A report published in May co-authored by University of Texas assistant professor Eric Tang details Austin as the only booming city in the country to be losing its black citizenry. According to him, 5.4% of that demographic moved out of town between 2000 and 2010. Over the past 25 years, the Texas State capital has seen its African-American population whittle down from 12% in 1990 to 10% in 2000, and then bottom out in 2010 at an alarming 8%. That amounts to a segment of only 60,700 within the city limits, with many moving to areas around Highway 183.
Correspondingly, the eroding influence of black culture in Austin came to a head in early March when Cameron Road's Midtown Live, one of an alarmingly few black-owned, black-frequented nightclubs in town, filed for bankruptcy. One of the last beacons of old Austin was suddenly on the verge of quick extinction. The Studio is no longer. MoJoe's recently lost its liquor license. For many blacks here, Midtown's their hang.
The shortage of similar venues appeared all the more striking one afternoon in April when, over a plate of green beans and fried pork chops, Midtown owner Michael Cash handed me a laminated copy of the Capital City Argus, a defunct black newspaper, that listed 90 different black bars in Austin. Including familiar landmarks like the Longbranch Inn and Victory Grill, the grouping documented forgotten haunts such as Ernie's Chicken Shack and Three Musterneers. Overlaid in black print atop a white circle on the piece, date unknown, it reads "The Capital City Argus Honors the Survivors," with the names of seven bar owners and their respective venues.
Today, of that septet, Cash and his Midtown are the only pairing left in Austin. White Swan, still open, has operated under the ownership of Beerland's Randall Stockton since 2011. Chester's shut down in 2007. Ira Hill's Eastside Lounge went away shortly thereafter. H&H Tavern, which operated on Webberville Road until last year, reopened in April as Bar 2211 under the ownership of Rainey Street bar owners Jeremy Murray and Jason Steward.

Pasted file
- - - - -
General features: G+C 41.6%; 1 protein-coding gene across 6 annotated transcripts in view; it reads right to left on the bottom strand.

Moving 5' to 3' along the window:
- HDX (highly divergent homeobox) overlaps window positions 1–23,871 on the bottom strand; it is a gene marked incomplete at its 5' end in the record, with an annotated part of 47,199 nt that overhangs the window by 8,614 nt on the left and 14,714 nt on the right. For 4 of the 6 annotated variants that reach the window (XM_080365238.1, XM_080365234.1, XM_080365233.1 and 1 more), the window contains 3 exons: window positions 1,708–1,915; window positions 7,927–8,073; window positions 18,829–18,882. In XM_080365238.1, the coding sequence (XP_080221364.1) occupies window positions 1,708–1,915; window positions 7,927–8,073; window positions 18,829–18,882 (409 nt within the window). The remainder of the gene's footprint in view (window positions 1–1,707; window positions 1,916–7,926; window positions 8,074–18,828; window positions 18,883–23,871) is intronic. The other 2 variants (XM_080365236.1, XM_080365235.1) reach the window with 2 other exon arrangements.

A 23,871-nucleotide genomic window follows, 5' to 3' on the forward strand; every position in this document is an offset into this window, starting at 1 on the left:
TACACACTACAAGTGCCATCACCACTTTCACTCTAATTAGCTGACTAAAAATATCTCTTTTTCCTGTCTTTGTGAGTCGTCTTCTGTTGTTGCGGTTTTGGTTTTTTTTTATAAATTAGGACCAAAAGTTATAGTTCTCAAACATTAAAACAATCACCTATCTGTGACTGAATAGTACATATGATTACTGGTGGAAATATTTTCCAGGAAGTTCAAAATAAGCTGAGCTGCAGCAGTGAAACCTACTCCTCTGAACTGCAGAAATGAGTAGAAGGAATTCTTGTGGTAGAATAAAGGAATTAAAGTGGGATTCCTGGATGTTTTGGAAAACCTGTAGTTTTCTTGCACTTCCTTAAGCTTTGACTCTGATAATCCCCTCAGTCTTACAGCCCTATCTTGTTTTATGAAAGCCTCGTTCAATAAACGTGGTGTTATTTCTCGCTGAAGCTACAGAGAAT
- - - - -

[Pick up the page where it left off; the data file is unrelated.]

"I talk to Thomas all the time," says Cash, 61, of his relationship with Thomas Perkins, the longtime owner of T.C.'s Lounge, which moved out to Manor in 2011, its space on Webberville taken over by the Sahara Lounge. "Sweet-Pea [who owned C U Later, on Porter and Montopolis, south of the river] moved to Corpus. I talk to him a lot, too. I keep in touch with all of them. We're all friends."
Cash harks back to when he used to pop over to the Victory Grill after hours, peep through the door, and see Johnny Taylor playing until morning. Or when Collins and Davis would post up on stage at Charlie's Playhouse, the first black bar to welcome white UT students onto its dance floor.
"The Eastside ain't got nothing no more," laments Cash. "Y'all got it, and you're happy about it. But y'all ran us out. That ain't cute. That ain't no fun for us."